- The proposal to require all non-grantor trusts to report gain on appreciated assets contained in the trust every 21 years, and provide to the IRS a balance sheet, income statement and a list of the trustees, grantors and beneficiaries.
- The impact of proposed legislation on installment payment of federal estate tax and special use valuation.
- Potential changes in the level of the present interest annual exclusion and the establishment of a lifetime ceiling on gifts.
- The proposed reduction in the federal estate tax applicable exclusion to an amount significantly less than the current $11.7 million amount, and an increase in the tax rate applicable to taxable estates.
- The proposed change to the current “coupling” of the federal estate and gift tax systems.
- The proposed elimination of “Dynasty Trusts” and “Intentionally Defective Grantor Trusts.”
- The proposed changes to Grantor-Retained Annuity Trusts that would basically eliminate them as a planning concept.
- The proposed elimination of valuation discounting as planning strategy.
- The proposed increase in the capital gains tax rate
- The proposed increase in the corporate tax rate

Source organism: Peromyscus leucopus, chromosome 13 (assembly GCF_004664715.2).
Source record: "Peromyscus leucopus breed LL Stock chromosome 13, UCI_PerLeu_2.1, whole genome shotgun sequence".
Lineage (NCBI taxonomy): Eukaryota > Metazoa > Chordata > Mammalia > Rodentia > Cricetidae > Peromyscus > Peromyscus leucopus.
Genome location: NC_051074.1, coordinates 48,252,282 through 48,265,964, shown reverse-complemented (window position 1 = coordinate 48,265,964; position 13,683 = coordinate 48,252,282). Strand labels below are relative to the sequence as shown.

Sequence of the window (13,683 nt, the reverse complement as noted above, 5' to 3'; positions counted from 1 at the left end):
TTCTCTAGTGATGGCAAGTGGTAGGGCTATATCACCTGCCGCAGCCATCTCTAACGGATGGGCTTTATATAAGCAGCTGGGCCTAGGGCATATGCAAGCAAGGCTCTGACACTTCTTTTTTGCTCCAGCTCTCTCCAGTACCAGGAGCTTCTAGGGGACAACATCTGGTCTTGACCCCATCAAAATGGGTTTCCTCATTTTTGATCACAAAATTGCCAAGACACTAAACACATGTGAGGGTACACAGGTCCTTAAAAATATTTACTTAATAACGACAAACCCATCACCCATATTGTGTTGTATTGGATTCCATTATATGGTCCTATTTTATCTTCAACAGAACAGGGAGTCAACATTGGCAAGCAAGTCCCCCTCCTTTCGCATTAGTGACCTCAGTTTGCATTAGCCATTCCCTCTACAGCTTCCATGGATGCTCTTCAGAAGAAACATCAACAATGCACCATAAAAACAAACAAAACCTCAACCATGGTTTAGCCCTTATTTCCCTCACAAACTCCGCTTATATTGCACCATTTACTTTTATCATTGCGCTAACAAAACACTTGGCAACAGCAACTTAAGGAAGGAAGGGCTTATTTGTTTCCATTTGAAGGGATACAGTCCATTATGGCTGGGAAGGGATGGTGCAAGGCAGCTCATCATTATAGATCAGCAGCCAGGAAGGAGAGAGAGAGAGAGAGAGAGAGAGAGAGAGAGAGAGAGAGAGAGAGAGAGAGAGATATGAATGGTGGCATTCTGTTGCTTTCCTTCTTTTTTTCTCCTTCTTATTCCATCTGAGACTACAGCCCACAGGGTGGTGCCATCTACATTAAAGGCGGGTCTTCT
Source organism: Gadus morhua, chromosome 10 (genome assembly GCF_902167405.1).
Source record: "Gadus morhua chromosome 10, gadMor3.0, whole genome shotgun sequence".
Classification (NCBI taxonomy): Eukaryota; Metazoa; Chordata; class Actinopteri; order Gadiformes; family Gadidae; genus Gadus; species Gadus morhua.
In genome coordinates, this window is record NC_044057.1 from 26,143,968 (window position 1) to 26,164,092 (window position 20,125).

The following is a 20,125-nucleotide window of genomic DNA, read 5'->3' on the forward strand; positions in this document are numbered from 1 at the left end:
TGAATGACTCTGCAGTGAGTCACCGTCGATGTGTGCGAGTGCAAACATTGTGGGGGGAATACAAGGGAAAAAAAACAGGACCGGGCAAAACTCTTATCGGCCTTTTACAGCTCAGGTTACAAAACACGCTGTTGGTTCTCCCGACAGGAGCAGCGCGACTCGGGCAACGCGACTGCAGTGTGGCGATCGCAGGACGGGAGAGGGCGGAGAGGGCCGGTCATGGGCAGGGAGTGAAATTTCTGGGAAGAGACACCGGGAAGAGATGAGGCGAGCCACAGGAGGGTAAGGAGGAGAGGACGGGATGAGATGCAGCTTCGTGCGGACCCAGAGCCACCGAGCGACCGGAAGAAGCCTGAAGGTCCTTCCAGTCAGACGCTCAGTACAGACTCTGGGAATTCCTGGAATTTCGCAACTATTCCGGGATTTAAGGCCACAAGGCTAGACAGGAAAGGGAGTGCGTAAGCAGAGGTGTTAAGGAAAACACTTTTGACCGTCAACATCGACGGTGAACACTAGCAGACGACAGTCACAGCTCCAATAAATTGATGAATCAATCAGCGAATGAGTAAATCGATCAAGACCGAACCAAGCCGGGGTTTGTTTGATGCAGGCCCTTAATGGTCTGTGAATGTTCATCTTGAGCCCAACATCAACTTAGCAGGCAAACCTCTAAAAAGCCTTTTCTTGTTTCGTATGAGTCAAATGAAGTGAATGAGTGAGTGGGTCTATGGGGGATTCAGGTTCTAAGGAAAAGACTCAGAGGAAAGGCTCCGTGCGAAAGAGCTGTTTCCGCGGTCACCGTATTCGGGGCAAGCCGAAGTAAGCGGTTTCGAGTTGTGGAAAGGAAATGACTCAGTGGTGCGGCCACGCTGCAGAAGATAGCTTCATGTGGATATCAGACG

What About the Estate Tax and Income Tax Basis?
While it now looks as if the federal estate tax exemption will not be reduced, as I wrote here, https://lawprofessors.typepad.com/agriculturallaw/2021/02/what-now-part-two.html, the really big issue is income tax basis. Currently, an asset that is included in a decedent’s estate at death for tax purposes receives an income tax basis in the hands of the heir(s) equal to the fair market value of the asset at the time of death. I.R.C. §1014. This is commonly referred to as “stepped-up” basis. Thus, if the heir were to sell the asset capital gains tax for the heir would be computed as the difference between the selling price of the asset and the value at the time of the heir inherited the asset. For an asset that is sold shortly after inheritance, the capital gains tax is likely to be minimal to none.
If the stepped-up basis rule were to be eliminated, the heir would receive the decedent’s income tax basis. For farmland that the decedent owned for many years, for example, that basis could be much lower than the date-of-death value. That would be particularly the case if the decedent had received the farmland by gift, receiving the donor’s income tax basis in the farmland at the time of the gift. The result would be heir’s being hit with large capital gains tax, or simply refusing to sell the land (if possible) and creating a “lock-in” effect with respect to certain assets.